Wednesday, March 14, 2012

Interview with Fantasy Author H. Jonas Rhynedahl

I'd like to welcome H. Jonas Rhynedahl, author of the excellent The Key to Magic series. Jonas, thanks for answering some questions about your novels and your writing.
First, when did you start writing? What did you first write?
Like many I suppose, I started writing fiction when I was young. I'd been reading F&SF -- Edgar Rice Burroughs, Andre (Alice Mary) Norton, Heinlein, Laumer -- since I was about seven years old (back then, I had to get one of my older brothers to snag books from the grown-up section, since helpful librarian ladies tended to want to steer me towards the juvenile section). I caught the writing bug at twelve, learned to type on an old Underwood, and started banging out unfinished novels and short stories. I've always written only F&SF and my first finished novel was Orphan, the first in my epic fantasy series, The Key to Magic.
I would consider ERB and Alice Mary Norton to be the greatest influence on my conception of fantasy, and I would consider their prose and stories as the epitome of "traditional fantasy."
Tell us about the fantasy world(s) you make up. What are they like?
Though I do not shun either of the two, I don't really strive for the bizarre or unusual in my fantasy settings, finding little worth in simply being different for the sake of being different  My fantasy worlds are often comfortably familiar, but not (hopefully!) too recognizable. I've studied and read a lot of history over the years and tend to rat hole some of the more off kilter facts and situations. These make excellent seeds for the creation of a world.
I like adventure when I read fantasy and attempt to inject as much of it as possible in my own writing.
The world of The Key to Magic is a combination of several historical eras with the addition of some literary and anthropological details.
The world of my humorous fantasy, Potatoes, Come Forth! (which may one day have a sequel) is a bit less traditional, with a system of magic existing in a world with steam power, firearms, and embodied natural forces.
How do you work out a magic system for your world? Do you prefer a lot of magic? Light magic? And why?
I believe a robust system of magic ("A sufficiently advanced system of magic is indistinguishable from science.") is the fundamental ingredient of any traditional fantasy universe, Tolkien-esque or otherwise, I usually spend a lot of time sorting out how magic works in my world and make copious notes in an attempt to remain consistent.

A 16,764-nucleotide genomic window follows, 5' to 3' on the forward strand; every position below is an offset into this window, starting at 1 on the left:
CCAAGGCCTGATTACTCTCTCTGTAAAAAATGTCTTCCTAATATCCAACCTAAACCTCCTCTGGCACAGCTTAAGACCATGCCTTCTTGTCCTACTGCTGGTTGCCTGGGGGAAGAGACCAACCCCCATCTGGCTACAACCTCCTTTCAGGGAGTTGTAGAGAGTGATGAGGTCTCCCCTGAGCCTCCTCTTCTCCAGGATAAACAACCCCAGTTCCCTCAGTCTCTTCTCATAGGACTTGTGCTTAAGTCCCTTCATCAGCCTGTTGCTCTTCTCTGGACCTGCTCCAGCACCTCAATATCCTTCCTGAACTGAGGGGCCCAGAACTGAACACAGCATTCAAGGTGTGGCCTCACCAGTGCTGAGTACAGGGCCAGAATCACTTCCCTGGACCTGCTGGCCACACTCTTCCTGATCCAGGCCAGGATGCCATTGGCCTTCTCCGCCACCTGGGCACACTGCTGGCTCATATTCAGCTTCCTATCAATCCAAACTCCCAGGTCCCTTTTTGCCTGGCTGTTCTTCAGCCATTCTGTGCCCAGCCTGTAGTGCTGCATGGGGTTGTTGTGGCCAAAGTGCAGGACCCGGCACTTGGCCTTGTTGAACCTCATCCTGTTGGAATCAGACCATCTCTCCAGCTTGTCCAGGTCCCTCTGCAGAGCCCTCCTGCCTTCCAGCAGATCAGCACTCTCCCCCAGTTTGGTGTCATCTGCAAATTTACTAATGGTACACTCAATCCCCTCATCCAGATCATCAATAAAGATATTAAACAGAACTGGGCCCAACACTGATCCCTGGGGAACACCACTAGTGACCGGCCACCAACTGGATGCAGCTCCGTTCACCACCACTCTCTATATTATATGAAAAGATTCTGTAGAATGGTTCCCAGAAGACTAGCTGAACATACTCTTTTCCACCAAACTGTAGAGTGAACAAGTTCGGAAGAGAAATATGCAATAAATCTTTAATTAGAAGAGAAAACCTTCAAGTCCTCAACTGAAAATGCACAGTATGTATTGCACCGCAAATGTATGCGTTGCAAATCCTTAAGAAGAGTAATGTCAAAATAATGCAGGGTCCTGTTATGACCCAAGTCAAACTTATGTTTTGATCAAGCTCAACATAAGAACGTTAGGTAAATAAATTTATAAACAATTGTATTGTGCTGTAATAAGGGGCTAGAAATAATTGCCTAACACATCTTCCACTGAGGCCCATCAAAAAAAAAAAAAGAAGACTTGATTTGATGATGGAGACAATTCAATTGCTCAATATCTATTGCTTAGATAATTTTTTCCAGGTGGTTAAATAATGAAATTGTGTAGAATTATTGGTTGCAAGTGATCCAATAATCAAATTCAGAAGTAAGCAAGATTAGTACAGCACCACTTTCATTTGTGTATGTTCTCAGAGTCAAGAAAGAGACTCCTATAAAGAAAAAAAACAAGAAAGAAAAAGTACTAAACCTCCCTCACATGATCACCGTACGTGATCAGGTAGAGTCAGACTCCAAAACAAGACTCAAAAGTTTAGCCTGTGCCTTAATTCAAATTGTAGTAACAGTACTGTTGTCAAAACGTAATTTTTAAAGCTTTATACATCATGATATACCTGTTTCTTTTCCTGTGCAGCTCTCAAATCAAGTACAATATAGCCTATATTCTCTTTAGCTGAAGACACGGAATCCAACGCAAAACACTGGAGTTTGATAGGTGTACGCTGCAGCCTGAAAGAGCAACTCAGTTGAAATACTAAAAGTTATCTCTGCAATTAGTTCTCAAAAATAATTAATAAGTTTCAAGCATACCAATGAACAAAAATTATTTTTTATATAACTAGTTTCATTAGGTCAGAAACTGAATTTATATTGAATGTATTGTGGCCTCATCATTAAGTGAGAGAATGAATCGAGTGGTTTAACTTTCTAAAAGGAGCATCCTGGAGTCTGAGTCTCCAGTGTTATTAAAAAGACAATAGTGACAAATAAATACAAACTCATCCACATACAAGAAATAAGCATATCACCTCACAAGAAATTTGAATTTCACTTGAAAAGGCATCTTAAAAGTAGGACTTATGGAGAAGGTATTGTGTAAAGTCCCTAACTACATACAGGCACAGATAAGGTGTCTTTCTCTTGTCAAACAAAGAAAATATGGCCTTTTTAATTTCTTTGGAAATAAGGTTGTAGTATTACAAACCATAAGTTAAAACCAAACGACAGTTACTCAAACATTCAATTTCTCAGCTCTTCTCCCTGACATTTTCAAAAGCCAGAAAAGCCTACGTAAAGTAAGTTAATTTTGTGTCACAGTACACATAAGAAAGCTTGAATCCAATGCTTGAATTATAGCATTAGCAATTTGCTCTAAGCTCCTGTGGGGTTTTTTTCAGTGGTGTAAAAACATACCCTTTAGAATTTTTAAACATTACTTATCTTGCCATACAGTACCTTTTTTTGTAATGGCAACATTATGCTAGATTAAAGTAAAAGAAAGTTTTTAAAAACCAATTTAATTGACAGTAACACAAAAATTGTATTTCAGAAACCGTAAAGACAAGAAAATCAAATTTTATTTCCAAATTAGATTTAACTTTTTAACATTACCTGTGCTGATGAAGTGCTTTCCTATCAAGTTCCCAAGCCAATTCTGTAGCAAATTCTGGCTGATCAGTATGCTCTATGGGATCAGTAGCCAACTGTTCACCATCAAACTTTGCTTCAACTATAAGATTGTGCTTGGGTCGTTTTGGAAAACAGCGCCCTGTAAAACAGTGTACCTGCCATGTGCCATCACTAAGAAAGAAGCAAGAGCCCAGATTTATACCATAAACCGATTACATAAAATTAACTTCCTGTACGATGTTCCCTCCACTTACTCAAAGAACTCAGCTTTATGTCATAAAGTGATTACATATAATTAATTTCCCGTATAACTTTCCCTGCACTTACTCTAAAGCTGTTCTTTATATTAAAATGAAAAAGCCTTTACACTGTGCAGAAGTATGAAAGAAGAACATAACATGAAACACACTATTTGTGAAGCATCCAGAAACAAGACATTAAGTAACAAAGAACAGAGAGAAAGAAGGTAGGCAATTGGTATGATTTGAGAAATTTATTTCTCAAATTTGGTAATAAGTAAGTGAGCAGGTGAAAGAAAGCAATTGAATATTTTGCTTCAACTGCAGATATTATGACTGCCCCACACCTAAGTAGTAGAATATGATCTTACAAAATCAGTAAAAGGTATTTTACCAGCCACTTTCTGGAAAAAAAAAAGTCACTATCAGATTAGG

I like magic that has rules, limitations, and drawbacks, but I also expect my magic wielders to do fantastic and wonderful things. A hero or heroine must, after all, save the world, or, at least, his or her small part of it.
What is the hardest thing about making up a fantasy world? Why?
For me, creating a cohesive back story. I find that I have to know -- even if the specific facts never make it onto the page -- why things are the way they are and how they came to be. If I write something like, "The great fortress before Korae's horde had never before fallen in war, but he knew that it would today,"  I have to create the three hundred years of history that detail those previous failed sieges and some of the characters involved.
For The Key to Magic, I have forty pages of abbreviated historical and geographical notes and a growing timeline.
Tell us about your most recent main character. Would we want to share a meal with them? Why?
Mar, the main male character of TKtM, is altruistic, heroic, and determined.  He is also customarily disagreeable, frequently anti-social, and relationship impaired. He started out as your basic good guy and while I have been tempted to skew his personality with the insertion of tragic events, I think that would be simply disingenuous.   Mar isn't perfect, but he is a hero.
What about the villain of your most recent novel. How did you make them up? Would we be scared to meet them in a dark alley?
One luxury of epic fantasy is the freedom to have a plethora of bad guys.  In TKtM, there are a number of competing villains and I kill them off as the situation permits.  Most of my villains are adaptations or amalgams of historical figures.  Very few purely fictional antagonists can match the unmitigated evil of real people.
I think it unlikely that you would meet one of my villains in a dark alley.  They tend not to operate solo and it would be more usual to encounter them as they burned your village and slaughtered the people as they came out.
What is your next project?
I am currently working on the next novel in the TKtM series, Emperor, with  two SF novels, Tunnels and Time Traveler's Currency Exchange and Pawn, simmering.  I have a wisp of an idea for a humorous novel based in a fantasy world that I created in my short story "Virtue", but it hasn't reached the planning stage yet.
My books are available at Amazon, Barnes and Noble, and the iBookstore.
Jonas, thank you so much and best of luck with your novels.